60. #60 John Morales
    April 30, 2010

    mikee:

    I’ve argued with various woo advocates and have found the moment name calling starts the argument deteriorates, where as sustained rational debate countering each point does make a difference.

    Hm. I too have argued with various woo advocates, and have found the moment you stop calling them on their bullshit and disputing their assumptions, they think you’re conceding validity to their spurious claims.

    Call me a concern/tone troll or accommodationist if you like but follow that up with reasonable proof that name calling etc is more likely to attract people to the side of science and rationality.

    You don’t see a difference between aggressive tactics and name calling?

    BTW, telling someone they’re being obfuscatory or dishonest ain’t name-calling, if they’re being so and you can adduce evidence for it.

  61. #61 cosmicaug
    April 30, 2010

    “Crush your enemies, see them driven before you, and hear the lamentations of their women!”

  62. #62 nigelTheBold
    April 30, 2010

    For a skeptic to claim state (sic)

    I don’t have a background in this field to be able to say whether the model has good empirical support or not….But that’s what this paper says I should do anyway!

    seems a little strange to me.

    There seems to be a serious shortage of humoutrons these days. Are they interacting with the republitrons and being annihilated via the Palin effect?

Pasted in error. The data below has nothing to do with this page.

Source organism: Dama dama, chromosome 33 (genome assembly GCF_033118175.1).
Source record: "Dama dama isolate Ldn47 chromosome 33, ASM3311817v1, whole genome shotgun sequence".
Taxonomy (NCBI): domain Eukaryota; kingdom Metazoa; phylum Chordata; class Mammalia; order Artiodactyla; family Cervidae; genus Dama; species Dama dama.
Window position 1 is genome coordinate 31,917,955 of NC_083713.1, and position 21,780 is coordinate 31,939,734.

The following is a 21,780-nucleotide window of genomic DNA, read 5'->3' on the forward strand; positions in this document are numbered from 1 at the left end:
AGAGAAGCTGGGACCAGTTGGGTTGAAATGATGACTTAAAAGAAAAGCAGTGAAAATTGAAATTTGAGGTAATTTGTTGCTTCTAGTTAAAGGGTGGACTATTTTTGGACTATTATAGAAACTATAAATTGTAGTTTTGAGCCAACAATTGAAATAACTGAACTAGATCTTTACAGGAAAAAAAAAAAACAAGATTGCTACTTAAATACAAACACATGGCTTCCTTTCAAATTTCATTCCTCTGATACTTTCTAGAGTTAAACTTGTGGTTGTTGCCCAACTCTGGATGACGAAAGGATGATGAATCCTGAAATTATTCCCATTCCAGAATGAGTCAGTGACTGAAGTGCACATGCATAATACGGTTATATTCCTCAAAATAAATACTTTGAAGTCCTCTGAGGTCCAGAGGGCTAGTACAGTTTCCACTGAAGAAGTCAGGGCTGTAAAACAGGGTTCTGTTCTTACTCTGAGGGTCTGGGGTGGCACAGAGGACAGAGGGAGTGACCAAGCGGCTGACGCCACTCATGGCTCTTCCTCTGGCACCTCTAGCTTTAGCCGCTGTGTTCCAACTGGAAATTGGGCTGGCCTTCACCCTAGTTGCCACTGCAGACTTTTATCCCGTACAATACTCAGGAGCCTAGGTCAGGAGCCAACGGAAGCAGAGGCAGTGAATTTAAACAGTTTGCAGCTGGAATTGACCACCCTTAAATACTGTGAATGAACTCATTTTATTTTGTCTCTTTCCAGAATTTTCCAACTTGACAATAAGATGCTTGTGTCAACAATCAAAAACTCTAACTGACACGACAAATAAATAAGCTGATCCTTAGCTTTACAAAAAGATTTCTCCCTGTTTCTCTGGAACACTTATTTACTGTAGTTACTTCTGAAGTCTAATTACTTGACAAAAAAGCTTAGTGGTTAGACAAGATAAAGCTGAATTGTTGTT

I’ve argued with various woo advocates and have found the moment name calling starts the argument deteriorates, where as sustained rational debate countering each point does make a difference.

    Ah, yes. In every job that needs done, there is only one kind of worker required. Why, in my company alone (which produces software), we are all finance people, because I’ve worked in many businesses and have found the moment bills stop being payed, and invoices sent, the business deteriorates.

    Thank Grue for self-programming computers.

  63. #63 MetzO'Magic
    April 30, 2010

    @Epictetus #34

    The creationists are opposed to evolutionary theory simply because it conflicts with their literalist interpretation of the Bible.

    Exactly. It’s usually that simple. Likewise, there are parallels with the AGW deniers. Their denial has little or nothing to do with the science. Either they have a vested interest in coal or oil, or some ideological conflict, or (probably the most common) they’re afraid of what comforts they might have to give up to preserve the Earth as we know it for future generations.

  64. #64 gould1865
    April 30, 2010

    @ David Marjanovi?